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by Preston Sims, student writer

Two of the world’s most renowned aviation teams will be coming to Hawai’i in 2007.

On September 12-15 Hawai‘i will be hosting Air Force Week to celebrate the Air Force’s 60th anniversary. Hawai‘i is only one of the six cities in the nation to be selected for this event.

“ We are proud and excited that Honolulu has been chosen to host Air Force Week as we enter the year of celebration for the Air Force’s 60th anniversary,” said Gen. Paul V. Hester, Pacific Air Forces commander. “Honolulu is what we call the Air Force headquarters of the Pacific and the governor’s and mayor’s offices in Honolulu are absolutely excited about Air force Week Honolulu—they have their arms wide open.”


Fast Facts

Blue Angels F/A-18 Hornet

Length: 56 ft.
Height: 15.3 ft.
Wingspan: 40.4 ft. (with missles)
Speed: 1,200 mph
First Flight: Nov. 1978
Combat radius: 500 plus nautical miles
Fuel: 11,000-16,000 lbs.
Maximum takeoff weight: 56,000 lbs.
Cost: $18 million

Air Force week will include a performance by the famous aerial team The Thunderbirds over the Waikiki beachfront. The Thunderbirds are a team of elite aviators who perform aerial acrobatics in the F-16. During routines five to six Thunderbirds perform stunts at a roaring average speed of 400 mph. Some of the maneuvers include: fast passes, barrel rolls, and inverted tricks. The Thunderbirds’ signature move is called the “bomb burst” where the planes fly in a formation resembling the explosion of a bomb.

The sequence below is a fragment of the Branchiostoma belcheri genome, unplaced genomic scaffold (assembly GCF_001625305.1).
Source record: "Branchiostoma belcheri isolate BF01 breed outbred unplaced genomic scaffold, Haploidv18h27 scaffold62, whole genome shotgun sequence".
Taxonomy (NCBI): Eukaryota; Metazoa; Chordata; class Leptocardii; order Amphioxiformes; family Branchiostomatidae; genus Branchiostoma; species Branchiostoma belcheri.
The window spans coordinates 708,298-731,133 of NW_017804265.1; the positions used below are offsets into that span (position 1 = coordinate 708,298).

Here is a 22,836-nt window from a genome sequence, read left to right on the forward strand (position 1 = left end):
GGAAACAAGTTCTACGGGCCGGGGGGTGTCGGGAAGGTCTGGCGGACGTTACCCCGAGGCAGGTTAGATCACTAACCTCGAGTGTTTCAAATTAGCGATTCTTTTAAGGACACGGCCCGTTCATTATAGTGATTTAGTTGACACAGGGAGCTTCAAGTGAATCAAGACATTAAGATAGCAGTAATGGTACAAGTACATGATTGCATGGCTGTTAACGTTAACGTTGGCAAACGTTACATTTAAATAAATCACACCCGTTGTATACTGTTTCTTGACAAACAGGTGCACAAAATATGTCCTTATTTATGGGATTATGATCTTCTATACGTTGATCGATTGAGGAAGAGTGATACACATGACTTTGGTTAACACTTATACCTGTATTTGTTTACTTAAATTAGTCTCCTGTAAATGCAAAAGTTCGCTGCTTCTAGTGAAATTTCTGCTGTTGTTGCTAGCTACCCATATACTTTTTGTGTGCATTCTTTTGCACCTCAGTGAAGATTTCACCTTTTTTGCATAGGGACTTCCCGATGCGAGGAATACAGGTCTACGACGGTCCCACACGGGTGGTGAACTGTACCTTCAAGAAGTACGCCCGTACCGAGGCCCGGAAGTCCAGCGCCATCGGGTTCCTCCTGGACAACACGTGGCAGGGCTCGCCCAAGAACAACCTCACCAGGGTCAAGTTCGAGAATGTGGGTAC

Other activities will include unique ground displays, performances by the Air Force’s top traveling band Tops in Blue, and public speaking engagements by senior Air Force Leaders.

In October 2007 the Navy’s Blue Angels will perform a show at Kane‘ohe Bay marking their first appearance since 2004 in Hawai‘i.

“ I remember seeing the Blue Angels when I was younger,” says HPU student Jonny Minder, “they were awesome.”

The Blue Angels are a team of six world-renowned aviation specialists. They rip through the air at speeds of up to 700 mph in the F/A-18 Hornet performing acrobatics and aerial maneuvers for crowds of thousands across the globe.

“ We are very excited that the Blue Angels are coming back to Kane‘ohe Bay,” said Col. Mark A. Dungan, Deputy Commander, MCBH. “The 2004 show was a very positive event, and we are happy to again have the opportunity to thank the community for their support and show them some of the amazing things the Navy-Marine Corps Team can do.”

A Blue Angels’ show demonstrates approximately 30 aerial maneuvers in a 1 hour 15 minute spectacle.

“ The degree of difficulty flying within three-feet wingtip to wingtip is extreme and much more difficult than it appears from the ground,” said Commander Allan Palmer, a director at the Aviation museum of the Pacific. “Today’s Naval Aviators and Naval Flight Officers are some of the best aviators in the world. [I will be] looking forward to their performance and precision.”

More information about these events can be found at www.pacaf.af.mil or www.blueangels.com.

Kalamalama, the HPU Student Newspaper. All rights reserved.

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